Part 1 of an exploration on the role of women within the family circle in being both active and passive perpetrators of abuse. Through complicity there is acceptance.
From time of conception the pattern is ingrained, the disparity in the treatment of male children, their selection through foeticide / infanticide, continuous appraisal of male offspring at the cost of sisters. The partial treatment extends from meals and clothing, to even education. The template is ancient, from the age of Ram and Lord Krishna the little naughty boy who is the beloved apple of his mother has been immortalized in Indian culture. Perhaps the most contemporary figure is Krishna himself who from a child hood record of minor felonies matured into a womanizing free lancer who gained his great wisdom and greatness on the battlefield after having fulfilled his own desires at the fountain of youth within his own village.
Since then countless songs are sung to little boys in their cots, idolizing them as the “nut khut” (naughty) boy. Not as as a derogatory term, but as more of endearment. The risky and lawless behaivour is encouraged within the home under complicit paternal, but also often maternal eyes that view such behaivour as signs of their own child’s growing confidence and later, of virility.
Ofcourse there is also an element of oppression and abuse that is witnessed by the children on within their own family unit. This can be inflicted on their mothers, sisters, aunts, grandmothers, and distant relatives. Whilst some may rebel and break the paternal mould, many mature with the expectations of a obedient and submissive female identity in their own future relationships.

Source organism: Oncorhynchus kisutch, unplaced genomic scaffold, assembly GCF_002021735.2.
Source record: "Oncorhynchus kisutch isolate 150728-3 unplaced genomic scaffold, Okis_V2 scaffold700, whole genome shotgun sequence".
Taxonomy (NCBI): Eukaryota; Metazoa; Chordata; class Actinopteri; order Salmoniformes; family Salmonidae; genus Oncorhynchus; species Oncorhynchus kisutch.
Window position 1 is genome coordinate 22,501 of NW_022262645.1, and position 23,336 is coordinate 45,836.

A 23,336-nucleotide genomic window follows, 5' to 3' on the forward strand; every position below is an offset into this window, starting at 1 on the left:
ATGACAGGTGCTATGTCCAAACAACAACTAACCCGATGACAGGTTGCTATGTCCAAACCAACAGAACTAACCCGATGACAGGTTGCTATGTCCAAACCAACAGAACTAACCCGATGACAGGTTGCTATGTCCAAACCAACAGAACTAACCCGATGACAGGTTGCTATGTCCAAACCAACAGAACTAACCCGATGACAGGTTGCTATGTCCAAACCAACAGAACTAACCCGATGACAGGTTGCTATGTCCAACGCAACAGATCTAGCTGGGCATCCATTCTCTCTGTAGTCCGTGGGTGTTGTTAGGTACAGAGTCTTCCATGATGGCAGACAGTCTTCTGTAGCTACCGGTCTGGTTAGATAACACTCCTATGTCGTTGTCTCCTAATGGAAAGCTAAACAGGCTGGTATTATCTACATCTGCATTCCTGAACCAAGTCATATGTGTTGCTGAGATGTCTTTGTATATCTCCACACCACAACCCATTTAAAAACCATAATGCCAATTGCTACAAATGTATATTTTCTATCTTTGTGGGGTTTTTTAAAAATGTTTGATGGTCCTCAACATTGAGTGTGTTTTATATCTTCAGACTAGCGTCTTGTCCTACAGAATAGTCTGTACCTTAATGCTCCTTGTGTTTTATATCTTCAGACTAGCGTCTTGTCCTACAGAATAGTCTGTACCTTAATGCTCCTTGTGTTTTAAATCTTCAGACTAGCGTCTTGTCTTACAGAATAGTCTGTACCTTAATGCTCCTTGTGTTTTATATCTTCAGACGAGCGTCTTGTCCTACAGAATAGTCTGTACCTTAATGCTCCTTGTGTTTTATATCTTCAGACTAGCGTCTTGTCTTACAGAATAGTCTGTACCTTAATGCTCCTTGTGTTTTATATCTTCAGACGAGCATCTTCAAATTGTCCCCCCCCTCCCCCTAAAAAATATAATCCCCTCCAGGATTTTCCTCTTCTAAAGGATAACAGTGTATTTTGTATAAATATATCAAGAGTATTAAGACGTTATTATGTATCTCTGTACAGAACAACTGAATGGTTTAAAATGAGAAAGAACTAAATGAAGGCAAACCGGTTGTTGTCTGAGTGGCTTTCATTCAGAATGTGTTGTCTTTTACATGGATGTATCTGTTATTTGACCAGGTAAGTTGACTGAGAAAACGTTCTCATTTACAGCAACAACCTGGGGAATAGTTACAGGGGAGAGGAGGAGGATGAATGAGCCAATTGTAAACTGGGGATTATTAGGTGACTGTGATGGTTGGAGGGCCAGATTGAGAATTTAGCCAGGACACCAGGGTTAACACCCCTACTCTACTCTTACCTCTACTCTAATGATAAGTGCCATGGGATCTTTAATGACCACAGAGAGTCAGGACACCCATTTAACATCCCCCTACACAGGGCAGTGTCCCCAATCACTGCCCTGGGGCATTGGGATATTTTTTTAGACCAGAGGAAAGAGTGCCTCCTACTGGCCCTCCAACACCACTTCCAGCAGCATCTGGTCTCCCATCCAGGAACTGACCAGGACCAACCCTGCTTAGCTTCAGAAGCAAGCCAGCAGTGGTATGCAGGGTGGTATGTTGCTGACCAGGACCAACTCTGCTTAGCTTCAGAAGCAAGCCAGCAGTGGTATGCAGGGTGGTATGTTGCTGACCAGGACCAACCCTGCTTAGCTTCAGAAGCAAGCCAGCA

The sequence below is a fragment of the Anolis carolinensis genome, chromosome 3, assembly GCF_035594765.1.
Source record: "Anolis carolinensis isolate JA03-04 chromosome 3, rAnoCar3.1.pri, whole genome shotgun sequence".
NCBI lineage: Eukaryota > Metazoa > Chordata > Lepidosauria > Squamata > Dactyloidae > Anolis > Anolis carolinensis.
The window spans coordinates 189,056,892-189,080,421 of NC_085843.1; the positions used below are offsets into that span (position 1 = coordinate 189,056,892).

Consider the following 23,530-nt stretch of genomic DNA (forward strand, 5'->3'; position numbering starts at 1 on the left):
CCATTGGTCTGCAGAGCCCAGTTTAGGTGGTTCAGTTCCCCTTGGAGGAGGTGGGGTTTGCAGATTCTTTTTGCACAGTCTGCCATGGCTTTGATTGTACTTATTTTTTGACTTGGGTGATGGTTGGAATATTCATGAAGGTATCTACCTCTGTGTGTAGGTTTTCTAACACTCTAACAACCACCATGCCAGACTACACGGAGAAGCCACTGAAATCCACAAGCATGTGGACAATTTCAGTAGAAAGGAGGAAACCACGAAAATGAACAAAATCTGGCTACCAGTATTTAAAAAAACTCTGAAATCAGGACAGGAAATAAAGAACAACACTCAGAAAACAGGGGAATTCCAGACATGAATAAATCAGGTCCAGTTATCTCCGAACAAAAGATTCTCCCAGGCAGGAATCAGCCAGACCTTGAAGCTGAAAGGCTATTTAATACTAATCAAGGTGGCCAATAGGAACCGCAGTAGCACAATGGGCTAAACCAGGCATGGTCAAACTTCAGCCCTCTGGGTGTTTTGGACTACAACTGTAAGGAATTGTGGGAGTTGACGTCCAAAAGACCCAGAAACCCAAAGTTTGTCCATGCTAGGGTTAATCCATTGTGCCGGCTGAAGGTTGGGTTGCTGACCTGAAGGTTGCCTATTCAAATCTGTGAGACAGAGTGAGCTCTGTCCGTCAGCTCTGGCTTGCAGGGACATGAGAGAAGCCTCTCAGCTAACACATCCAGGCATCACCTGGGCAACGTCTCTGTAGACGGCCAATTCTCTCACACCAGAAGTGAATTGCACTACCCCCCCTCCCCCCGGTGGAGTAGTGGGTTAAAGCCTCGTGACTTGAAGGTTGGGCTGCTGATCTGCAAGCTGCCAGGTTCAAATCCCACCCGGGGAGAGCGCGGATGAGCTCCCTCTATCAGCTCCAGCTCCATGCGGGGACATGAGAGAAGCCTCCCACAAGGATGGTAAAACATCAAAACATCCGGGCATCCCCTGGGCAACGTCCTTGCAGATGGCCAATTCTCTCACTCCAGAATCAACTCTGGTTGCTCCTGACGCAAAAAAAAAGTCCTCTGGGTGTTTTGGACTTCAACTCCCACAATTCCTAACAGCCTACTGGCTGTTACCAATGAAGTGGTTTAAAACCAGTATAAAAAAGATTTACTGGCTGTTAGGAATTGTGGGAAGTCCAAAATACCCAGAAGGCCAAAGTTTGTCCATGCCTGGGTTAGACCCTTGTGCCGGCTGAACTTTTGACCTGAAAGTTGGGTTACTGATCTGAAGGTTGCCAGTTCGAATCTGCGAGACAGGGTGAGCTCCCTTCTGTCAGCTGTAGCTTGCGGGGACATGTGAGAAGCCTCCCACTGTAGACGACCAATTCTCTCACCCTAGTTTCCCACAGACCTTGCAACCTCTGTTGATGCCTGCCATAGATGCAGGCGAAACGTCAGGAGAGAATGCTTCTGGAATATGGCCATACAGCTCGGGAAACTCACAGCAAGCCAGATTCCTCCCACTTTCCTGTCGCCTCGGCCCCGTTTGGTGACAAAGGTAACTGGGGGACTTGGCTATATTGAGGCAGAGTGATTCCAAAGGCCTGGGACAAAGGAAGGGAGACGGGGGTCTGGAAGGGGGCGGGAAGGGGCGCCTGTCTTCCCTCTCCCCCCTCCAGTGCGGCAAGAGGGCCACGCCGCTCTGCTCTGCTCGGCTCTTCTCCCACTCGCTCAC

Once the rocky terrain of puberty has been navigated and the “official” territory of an adult has been reached, the family quickly change focus to attaining the ultimate gift that their son requires. The child who demanded the latest toys, clothes, technology, has graduated into an adult who now demands the best female mate and financial endowments. The hunt is on, photography sessions are booked, social networking orgies are commenced, the finishing touches at gilding and varnishing of the veneer of a personality is completed.
Having snared a suitable girl, the final nail in the girls live coffin are sealed. She enters the marital (often communal) home with all the expectations she has come to see on day time television laced with the fear of having heard rumours of worst case scenario’s within her own social circles.
She is encouraged to be the best “bahu” and “grehani” (bride and housewife) and quickly comes to realize the boundaries that exist within her own personal life.
The MIL holds prime position, she herself has most likely suffered similarly at the hands of her own MIL, however is unable to see her own reflections in her past tormentors scars. The MIL views her son as supreme, as correct, as the final word. She equally wields her own power in this relationship with her own emotional ties as black mail, having been oppressed herself throughout her own life, her sole source of consolation and control is her son.
The new bride is of course a source instability in such a hierarchy, and unfortunately instead of often providing a supportive and emotional crutch to the new-comer, the MIL attempts to protect her own hierarchy results in the destruction and devaluation of the next generation of women entering the family home. Such behaivour can be limited purely to verbal attacks, however more often then not there occurs physical violence not only directly at the hands of the MIL, but also via proxy when MIL do not defend or correct other family members who inflict violence and abuse on these vulnerable women.